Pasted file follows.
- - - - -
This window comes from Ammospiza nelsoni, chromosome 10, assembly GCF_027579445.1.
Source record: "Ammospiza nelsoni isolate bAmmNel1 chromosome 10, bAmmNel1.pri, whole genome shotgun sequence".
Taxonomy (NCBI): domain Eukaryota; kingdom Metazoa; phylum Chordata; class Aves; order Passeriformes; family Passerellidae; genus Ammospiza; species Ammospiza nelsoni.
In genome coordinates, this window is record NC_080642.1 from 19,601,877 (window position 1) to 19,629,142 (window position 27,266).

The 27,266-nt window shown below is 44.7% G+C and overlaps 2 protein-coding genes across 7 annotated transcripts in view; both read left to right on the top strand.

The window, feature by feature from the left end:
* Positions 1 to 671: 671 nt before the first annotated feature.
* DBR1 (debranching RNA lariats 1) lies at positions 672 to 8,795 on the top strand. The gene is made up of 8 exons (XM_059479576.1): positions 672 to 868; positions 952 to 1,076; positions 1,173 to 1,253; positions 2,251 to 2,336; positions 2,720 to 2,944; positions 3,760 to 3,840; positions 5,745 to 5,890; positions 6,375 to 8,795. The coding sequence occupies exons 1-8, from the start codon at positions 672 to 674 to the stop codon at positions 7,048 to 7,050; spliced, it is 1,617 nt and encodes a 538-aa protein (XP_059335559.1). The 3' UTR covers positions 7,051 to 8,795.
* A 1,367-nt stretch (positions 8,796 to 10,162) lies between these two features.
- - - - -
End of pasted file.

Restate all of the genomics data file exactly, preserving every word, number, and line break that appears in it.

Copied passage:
This window comes from Ammospiza nelsoni, chromosome 10, assembly GCF_027579445.1.
Source record: "Ammospiza nelsoni isolate bAmmNel1 chromosome 10, bAmmNel1.pri, whole genome shotgun sequence".
Taxonomy (NCBI): domain Eukaryota; kingdom Metazoa; phylum Chordata; class Aves; order Passeriformes; family Passerellidae; genus Ammospiza; species Ammospiza nelsoni.
In genome coordinates, this window is record NC_080642.1 from 19,601,877 (window position 1) to 19,629,142 (window position 27,266).

The 27,266-nt window shown below is 44.7% G+C and overlaps 2 protein-coding genes across 7 annotated transcripts in view; both read left to right on the top strand.

The window, feature by feature from the left end:
* Positions 1 to 671: 671 nt before the first annotated feature.
* DBR1 (debranching RNA lariats 1) lies at positions 672 to 8,795 on the top strand. The gene is made up of 8 exons (XM_059479576.1): positions 672 to 868; positions 952 to 1,076; positions 1,173 to 1,253; positions 2,251 to 2,336; positions 2,720 to 2,944; positions 3,760 to 3,840; positions 5,745 to 5,890; positions 6,375 to 8,795. The coding sequence occupies exons 1-8, from the start codon at positions 672 to 674 to the stop codon at positions 7,048 to 7,050; spliced, it is 1,617 nt and encodes a 538-aa protein (XP_059335559.1). The 3' UTR covers positions 7,051 to 8,795.
* A 1,367-nt stretch (positions 8,796 to 10,162) lies between these two features.